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June 14, 1995

Children and Violence

Author Affiliations

University of Southern California School of Medicine Child Abuse Prevention Program Los Angeles County Department of Health Services

JAMA. 1995;273(22):1799. doi:10.1001/jama.1995.03520460083046

This article is only available in the PDF format. Download the PDF to view the article, as well as its associated figures and tables.


This text does not provide simple answers. It does provide a spectrum of thought for the serious professional who is concerned about the interaction of children and violence.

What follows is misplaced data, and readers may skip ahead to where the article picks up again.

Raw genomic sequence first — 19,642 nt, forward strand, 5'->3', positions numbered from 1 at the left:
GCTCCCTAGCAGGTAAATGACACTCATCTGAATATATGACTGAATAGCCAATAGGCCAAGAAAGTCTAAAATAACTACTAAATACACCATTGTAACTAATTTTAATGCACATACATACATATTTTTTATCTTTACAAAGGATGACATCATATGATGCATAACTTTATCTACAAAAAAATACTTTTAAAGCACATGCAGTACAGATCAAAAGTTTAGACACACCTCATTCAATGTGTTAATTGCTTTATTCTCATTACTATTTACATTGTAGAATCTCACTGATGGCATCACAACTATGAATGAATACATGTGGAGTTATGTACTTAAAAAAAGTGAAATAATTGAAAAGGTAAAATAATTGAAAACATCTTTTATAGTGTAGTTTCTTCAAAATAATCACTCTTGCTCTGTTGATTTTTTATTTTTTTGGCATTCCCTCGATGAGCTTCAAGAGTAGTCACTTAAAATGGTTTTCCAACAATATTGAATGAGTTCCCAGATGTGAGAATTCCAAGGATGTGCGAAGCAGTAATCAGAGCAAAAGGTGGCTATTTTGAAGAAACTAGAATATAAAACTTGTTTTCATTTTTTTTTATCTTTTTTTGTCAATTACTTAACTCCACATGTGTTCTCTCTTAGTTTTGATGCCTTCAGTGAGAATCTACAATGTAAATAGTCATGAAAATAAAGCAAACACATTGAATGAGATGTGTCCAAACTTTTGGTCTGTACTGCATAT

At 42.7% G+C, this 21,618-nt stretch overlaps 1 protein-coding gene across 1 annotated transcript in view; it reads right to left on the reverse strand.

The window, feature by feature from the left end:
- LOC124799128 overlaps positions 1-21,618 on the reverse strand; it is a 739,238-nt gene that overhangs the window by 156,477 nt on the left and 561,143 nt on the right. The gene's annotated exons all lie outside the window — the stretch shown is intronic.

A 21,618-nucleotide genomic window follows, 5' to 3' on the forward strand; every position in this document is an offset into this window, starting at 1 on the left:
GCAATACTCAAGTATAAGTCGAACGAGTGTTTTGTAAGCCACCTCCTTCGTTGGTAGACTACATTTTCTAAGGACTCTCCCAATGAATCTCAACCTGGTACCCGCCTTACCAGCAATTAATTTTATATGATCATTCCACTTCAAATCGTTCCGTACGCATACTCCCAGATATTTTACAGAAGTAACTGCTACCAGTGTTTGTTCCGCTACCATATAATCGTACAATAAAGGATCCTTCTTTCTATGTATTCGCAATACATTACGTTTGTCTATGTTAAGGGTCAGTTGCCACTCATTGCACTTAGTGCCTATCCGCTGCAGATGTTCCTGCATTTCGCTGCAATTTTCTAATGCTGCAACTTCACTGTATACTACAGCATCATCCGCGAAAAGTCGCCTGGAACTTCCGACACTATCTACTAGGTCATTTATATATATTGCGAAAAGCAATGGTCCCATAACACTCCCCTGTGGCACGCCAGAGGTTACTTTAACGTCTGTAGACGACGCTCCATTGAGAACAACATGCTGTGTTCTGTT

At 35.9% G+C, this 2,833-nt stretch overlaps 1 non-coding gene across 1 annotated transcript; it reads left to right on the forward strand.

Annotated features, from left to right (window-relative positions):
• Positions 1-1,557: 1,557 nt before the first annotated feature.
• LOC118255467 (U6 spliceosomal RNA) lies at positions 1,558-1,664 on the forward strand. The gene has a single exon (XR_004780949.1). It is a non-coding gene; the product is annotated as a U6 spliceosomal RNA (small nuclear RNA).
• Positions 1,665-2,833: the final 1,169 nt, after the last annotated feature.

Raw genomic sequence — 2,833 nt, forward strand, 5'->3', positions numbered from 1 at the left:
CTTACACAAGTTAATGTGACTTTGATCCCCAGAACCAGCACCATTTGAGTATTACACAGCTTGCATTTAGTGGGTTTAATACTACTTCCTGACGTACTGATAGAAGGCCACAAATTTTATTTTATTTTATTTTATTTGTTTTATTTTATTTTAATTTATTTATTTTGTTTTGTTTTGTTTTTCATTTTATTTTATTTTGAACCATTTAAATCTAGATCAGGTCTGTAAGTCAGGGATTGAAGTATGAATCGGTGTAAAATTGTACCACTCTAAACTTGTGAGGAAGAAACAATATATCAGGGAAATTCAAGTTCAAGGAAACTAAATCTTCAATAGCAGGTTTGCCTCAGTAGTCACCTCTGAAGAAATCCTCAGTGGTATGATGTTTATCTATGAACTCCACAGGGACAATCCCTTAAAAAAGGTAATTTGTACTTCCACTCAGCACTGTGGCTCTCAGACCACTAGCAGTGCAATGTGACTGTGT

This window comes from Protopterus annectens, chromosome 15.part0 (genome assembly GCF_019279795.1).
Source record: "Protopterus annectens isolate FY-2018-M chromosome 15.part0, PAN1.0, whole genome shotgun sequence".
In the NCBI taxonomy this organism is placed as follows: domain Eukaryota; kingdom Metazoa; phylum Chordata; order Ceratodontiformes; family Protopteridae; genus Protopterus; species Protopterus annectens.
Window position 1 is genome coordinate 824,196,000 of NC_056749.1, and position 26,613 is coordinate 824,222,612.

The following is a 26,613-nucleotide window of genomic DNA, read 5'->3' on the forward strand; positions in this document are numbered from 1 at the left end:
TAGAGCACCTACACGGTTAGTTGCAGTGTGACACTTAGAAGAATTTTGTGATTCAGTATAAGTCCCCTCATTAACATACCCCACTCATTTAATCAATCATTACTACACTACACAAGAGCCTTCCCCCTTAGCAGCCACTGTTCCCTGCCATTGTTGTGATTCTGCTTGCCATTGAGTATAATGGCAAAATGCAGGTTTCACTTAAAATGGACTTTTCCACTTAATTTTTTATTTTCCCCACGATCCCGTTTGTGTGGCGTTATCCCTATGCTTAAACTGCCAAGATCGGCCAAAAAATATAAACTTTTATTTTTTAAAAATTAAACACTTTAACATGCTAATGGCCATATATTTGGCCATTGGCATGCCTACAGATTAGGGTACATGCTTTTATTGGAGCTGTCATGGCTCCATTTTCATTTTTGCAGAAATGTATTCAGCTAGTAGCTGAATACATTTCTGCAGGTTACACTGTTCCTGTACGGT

Subjects dealt with include brain structure and chemistry, fatal domestic violence, alcoholism, residential treatment, community violence and child development, the earthquake in Armenia, street children in Brazil, television and the formation of a superego, and pertinent aspects of philosophy, Greek classics, and Freud.

The text begins with a philosophical and psychological perspective, which states that all therapeutic work must be completed, since brief programs "leave the child in a state of distress." (This philosophy is in sharp contrast to projected mental health funding.) The chapter on brain mechanisms covers a mass of topics and ends with a long bibliography and the observation that the environment has a powerful ability to shape nonaggressive behavior. The note is hopeful but contrasts with the power

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